After following up their Clausura championship with a frustrating four-win Apertura, Chivas needed a quiet offseason. They needed to get back to work without outside distractions, closing up the ranks and getting back on the same page.
Come on, though. This is Chivas.
Instead of a peaceful winter, the team has seen plenty of drama largely because of the Oswaldo Alanis saga. The center back, who is choosing not to sign a contract extension with the Guadalajara side, is training with Chivas in the second half of preseason after missing the first half. Manager Matias Almeyda said Wednesday, however, that Alanis won't be playing while the maneuvering between parties continues.
Chivas had enough to do this offseason without the added difficulty of blocking out a distraction. Can the attack be more productive? Can the defense do without Alanis? Was raiding Santos Laguna's youth system enough to improve during the winter? These are just a few of the questions Chivas will have to answer in the Clausura.
Chivas made a move early in December for Santos Laguna's Gael Sandoval, with Jose Juan "Gallito" Vazquez heading the other way. On draft day, they once again went with a Guerreros youngster by bringing in Mexico youth national team standout Ronaldo Cisneros.
The club, which signs only Mexican players, made few other additions. Perhaps the most important signing was extending Rodolfo Cota's loan deal from Pachuca. The goalkeeper was thought to be on the way out and even bid farewell to the club's supporters before Chivas ponied up to bring him back on loan.
Aside from Vazquez, forward Carlos Fierro is the only notable departure with the 23-year-old off to Cruz Azul.
What to watch for
At the back, Chivas may be biting off their noses to spite their faces in continuing to beef with Alanis. The team struggled at center back last season, especially when Alanis or Jair Pereira were out with injuries. With Pereira, that's far too often. That puts Carlos Salcido, who at 37 is a great veteran presence but too old to be relied upon week-in, week-out, into tough situations too frequently.
There are concerns just ahead of the back line as well. Orbelin Pineda's dip in form is also something to keep an eye on. The midfielder looked like the future not only of Chivas but of the Mexican national team when he helped Chivas to their titles in the Clausura but failed to control matches or even pass well as Chivas slumped last term.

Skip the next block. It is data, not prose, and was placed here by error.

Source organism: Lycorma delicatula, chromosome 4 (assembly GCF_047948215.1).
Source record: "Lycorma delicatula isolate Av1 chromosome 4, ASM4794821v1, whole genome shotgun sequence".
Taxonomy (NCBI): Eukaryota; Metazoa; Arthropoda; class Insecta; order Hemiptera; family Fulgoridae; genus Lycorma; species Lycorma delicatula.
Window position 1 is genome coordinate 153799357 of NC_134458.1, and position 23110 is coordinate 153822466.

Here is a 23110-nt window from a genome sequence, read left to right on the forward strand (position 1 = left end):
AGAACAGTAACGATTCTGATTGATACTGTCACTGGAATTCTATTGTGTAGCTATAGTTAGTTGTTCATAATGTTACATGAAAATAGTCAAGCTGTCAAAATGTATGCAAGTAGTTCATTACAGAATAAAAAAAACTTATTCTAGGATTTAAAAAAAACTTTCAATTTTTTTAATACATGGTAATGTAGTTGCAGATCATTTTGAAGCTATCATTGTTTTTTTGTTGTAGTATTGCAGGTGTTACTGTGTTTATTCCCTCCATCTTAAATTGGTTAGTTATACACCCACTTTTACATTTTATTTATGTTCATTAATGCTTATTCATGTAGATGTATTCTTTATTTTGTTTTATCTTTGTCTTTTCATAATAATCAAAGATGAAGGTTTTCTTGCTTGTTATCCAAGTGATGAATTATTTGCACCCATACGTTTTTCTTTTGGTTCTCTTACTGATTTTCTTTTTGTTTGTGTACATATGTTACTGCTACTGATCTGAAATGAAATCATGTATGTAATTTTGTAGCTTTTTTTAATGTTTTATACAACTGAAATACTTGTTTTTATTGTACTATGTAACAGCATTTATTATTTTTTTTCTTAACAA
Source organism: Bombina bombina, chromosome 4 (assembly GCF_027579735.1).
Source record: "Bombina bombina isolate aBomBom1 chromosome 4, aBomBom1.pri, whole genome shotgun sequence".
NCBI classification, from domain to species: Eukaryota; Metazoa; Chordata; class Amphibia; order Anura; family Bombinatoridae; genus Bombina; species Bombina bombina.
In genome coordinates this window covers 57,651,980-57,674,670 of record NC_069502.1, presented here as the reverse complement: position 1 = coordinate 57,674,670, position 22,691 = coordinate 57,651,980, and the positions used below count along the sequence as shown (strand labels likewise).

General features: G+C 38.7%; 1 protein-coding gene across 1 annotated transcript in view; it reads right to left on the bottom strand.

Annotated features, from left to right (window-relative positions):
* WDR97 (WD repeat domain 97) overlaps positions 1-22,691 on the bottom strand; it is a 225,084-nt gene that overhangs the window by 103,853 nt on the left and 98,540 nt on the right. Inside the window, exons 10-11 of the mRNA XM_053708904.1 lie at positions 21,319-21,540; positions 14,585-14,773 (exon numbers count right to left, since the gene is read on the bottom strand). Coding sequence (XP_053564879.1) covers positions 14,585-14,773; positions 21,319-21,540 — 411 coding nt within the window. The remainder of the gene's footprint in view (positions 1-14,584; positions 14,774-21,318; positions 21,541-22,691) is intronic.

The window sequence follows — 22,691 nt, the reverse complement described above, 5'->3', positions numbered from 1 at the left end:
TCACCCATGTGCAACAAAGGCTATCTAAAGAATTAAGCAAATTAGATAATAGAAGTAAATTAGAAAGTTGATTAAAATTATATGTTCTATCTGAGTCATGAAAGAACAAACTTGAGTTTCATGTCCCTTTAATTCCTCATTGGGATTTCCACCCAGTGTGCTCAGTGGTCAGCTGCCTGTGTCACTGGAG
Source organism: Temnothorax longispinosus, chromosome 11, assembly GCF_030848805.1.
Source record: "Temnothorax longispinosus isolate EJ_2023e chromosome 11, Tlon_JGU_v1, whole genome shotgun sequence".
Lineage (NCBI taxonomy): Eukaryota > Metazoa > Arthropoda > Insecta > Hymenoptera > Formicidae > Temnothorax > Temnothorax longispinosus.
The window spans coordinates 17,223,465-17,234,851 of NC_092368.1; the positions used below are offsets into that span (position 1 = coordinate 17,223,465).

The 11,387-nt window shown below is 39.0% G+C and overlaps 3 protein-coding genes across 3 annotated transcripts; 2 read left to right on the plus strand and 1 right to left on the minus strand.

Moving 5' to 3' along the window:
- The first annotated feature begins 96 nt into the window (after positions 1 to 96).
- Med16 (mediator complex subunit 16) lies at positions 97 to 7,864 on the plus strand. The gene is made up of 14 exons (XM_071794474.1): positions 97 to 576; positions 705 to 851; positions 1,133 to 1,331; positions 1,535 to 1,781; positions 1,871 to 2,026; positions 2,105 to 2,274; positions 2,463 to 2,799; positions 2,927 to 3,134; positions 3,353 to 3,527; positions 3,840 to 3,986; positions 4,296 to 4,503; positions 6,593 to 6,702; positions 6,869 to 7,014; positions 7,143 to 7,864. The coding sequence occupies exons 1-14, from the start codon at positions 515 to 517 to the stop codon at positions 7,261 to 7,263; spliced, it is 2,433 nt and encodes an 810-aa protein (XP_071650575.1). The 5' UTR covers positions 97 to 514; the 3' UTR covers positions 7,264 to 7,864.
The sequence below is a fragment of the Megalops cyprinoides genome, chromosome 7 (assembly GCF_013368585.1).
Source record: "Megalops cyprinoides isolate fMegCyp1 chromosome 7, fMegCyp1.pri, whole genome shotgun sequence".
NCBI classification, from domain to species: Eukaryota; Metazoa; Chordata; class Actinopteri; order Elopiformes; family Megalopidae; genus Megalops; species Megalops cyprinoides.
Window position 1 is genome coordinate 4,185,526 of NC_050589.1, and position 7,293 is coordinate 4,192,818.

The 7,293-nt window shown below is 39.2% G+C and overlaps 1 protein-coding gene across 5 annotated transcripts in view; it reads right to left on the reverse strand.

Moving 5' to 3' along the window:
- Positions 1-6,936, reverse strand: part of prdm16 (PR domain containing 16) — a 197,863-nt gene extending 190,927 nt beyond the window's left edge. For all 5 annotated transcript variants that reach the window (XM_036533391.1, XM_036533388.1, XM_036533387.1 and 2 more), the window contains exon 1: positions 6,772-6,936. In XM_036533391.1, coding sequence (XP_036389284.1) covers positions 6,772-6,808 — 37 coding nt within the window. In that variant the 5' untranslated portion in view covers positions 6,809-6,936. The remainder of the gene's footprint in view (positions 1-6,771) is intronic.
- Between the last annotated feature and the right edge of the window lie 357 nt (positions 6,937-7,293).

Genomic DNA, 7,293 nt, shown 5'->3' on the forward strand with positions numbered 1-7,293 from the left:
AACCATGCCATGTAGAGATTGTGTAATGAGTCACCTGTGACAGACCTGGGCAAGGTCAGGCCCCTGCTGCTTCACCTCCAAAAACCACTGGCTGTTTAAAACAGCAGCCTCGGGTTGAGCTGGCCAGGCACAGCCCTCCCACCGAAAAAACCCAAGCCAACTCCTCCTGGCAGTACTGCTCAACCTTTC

The attacking pieces are now healthy, but the hope the team has for the players it added won't matter if Chivas can't do a better job controlling matches and keeping opposing attackers from creating chances.
Staying healthy would go a long way to helping Chivas get back into the Liguilla and contend for the title once again. Not having Alan Pulido for the first half of last season definitely hampered the team's attack. Almeyda also has made it clear that he's relying on Javier Eduardo "La Chofis" Lopez, wanting the 23-year-old to mature into one of the team's top players. He showed flashes during the Apertura, creating chances when given the opportunity.
How quickly young players, including players younger than Lopez, mature will make the difference for Chivas. Cisneros, 20, and Jose Juan Macias, an 18-year-old player from the Fuerzas Basicas, could have breakout years to help boost an attack that finished in the bottom half of the league in scoring. Equally, a player like Alejandro Mayorga, the 20-year-old defender who Juan Carlos Osorio brought into Mexico camp before Mayorga had made his Chivas debut, could force his way into the roster.
There's no way Chivas are as bad at home as they inexplicably were last season. Improving at Estadio Chivas should be enough for the team to be in playoff contention once again.